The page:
Are you suffering from chronic heel spur? Has you doctor advised you to undergo surgery for heel spur relief? Are you anxious about undergoing the surgery? Do you want to know about the surgical procedure and potential side effects it poses? If your answer is yes, then this article is meant for you! This article will enlighten you about the surgery for heel spur relief.
Most of the surgical procedures for heel spur relief are aimed at detaching the plantar fascia from its attachment to the heel bone. To accomplish this task, a small incision is made either on the bottom of the heel or on its side. Once the surgeon has inserted the scalpel blade, he feels for the plantar fascia. Only after he is confident that he has identified it, they cut the ligament free from the heel bone.
In the 1990s, a new procedure, known as Endoscopic Plantar Fascial Release, was developed by Dr. Steven Barrett and Dr. Steven Day in Houston, Texas. In this procedure, a small incision is place on the side of the heel where a small cannula is placed. Then an arthroscopic camera is inserted. The ligament is visualized via the camera and cut using a small surgical blade. General anesthesia is administered on the patient for this surgery. When the surgery has been completed, a gauze dressing is applied and a post operative shoe or cast is placed.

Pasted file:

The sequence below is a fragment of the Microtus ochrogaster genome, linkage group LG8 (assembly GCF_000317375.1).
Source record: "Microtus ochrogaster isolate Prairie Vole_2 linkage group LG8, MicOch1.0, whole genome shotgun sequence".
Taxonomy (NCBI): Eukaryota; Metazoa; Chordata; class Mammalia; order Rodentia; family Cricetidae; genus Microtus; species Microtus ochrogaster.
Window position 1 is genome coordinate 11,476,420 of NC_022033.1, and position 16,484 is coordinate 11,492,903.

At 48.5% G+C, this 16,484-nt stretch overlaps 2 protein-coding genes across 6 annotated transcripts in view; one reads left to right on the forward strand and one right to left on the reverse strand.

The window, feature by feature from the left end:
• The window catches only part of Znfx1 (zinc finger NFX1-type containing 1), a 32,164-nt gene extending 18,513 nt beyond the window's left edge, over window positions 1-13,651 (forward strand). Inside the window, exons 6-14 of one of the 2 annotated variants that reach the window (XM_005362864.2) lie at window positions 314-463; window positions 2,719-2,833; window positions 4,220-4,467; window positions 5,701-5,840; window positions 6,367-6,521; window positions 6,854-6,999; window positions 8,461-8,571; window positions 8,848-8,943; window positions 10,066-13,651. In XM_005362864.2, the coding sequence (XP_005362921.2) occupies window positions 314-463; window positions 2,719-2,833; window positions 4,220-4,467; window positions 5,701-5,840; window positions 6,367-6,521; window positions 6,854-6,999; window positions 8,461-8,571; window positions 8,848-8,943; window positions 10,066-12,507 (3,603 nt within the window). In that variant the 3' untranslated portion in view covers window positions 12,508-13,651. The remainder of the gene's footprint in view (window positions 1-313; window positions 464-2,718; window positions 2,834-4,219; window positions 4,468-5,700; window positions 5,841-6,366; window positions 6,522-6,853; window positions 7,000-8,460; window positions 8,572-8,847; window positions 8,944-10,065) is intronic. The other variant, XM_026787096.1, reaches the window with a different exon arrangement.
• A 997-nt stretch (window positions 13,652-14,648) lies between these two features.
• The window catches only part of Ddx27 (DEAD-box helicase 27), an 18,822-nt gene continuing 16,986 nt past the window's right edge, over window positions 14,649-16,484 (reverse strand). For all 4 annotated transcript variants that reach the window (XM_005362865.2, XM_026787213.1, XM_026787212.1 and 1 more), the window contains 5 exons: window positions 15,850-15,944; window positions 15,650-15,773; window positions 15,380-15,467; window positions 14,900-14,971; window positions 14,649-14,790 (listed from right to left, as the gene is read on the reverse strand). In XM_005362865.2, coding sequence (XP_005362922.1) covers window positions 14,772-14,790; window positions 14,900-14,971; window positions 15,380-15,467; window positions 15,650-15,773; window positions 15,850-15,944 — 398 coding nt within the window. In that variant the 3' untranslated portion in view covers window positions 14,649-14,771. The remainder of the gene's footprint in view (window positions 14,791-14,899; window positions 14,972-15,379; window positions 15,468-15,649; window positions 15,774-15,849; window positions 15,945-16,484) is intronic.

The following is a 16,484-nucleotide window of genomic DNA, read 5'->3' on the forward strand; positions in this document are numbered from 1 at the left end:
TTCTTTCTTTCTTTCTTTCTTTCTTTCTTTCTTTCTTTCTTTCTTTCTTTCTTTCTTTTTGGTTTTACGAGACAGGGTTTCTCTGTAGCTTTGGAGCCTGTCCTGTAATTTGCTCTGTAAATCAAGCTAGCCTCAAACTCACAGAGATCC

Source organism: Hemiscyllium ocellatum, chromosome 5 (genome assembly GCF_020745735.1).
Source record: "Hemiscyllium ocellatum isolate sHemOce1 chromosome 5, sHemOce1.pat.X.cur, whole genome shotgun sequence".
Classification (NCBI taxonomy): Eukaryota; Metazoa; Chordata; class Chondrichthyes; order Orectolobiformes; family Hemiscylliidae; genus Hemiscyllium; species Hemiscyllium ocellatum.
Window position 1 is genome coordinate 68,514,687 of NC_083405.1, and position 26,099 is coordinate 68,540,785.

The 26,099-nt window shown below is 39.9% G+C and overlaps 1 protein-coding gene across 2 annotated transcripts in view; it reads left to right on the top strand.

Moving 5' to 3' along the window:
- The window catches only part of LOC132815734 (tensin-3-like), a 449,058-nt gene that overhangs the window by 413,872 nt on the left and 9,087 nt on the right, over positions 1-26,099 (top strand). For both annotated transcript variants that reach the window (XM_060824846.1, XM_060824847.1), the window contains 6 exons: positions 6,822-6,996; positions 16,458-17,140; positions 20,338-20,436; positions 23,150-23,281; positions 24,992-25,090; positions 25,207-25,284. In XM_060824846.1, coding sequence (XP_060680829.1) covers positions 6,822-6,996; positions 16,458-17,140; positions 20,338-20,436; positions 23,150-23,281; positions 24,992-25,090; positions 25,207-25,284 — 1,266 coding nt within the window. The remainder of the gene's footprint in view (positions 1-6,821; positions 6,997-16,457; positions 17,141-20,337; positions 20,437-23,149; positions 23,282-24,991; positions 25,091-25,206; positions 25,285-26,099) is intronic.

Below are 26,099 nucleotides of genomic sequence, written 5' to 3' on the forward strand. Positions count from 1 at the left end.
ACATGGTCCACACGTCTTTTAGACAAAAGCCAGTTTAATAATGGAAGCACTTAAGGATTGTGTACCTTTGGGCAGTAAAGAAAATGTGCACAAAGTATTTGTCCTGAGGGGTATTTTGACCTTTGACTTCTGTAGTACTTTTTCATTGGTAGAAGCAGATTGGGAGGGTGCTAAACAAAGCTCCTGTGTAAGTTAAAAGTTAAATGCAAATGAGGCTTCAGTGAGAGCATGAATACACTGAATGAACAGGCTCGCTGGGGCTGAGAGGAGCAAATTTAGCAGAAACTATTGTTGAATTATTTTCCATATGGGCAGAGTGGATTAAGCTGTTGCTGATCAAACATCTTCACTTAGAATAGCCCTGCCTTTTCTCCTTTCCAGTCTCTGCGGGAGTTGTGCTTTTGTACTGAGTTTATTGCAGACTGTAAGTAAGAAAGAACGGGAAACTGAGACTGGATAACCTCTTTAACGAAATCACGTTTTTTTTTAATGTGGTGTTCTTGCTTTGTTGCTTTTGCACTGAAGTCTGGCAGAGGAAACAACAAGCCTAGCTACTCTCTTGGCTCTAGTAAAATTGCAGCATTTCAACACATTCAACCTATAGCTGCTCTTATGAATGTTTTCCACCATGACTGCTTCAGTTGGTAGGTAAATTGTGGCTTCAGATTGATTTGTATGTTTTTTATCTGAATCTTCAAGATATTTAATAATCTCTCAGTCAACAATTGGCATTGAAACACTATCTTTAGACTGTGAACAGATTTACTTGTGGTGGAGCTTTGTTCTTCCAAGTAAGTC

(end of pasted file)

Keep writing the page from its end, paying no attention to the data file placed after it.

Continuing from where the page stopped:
Post surgery, most of the patients are allowed to walk on the foot immediately, however, they need to restrict their activities. After almost a week, the bandage over the incision is removed and the patient is allowed to wear a good supportive shoe. While some doctors prefer to protect the foot with cast and allow their patient to use crutches.
After two weeks the cast is removed and the patient can now bath the foot. Usually it takes 3 weeks for the patient to be able to walk normally with negligible discomfort. Even after the surgery, it is suggested that the patient should wear orthotics. Since each surgeon has his own set of criteria to guide the patient through their surgery based upon their experience, you must strictly adhere to our doctors’ guidelines.
The Endoscopic Plantar Fascial Release surgery has an overall high success rate. However, surgery has some potential complex side effects. Some of these side effects include infection, continued pain as the ligament failed to separate completely, calcaneal neuroma, etc.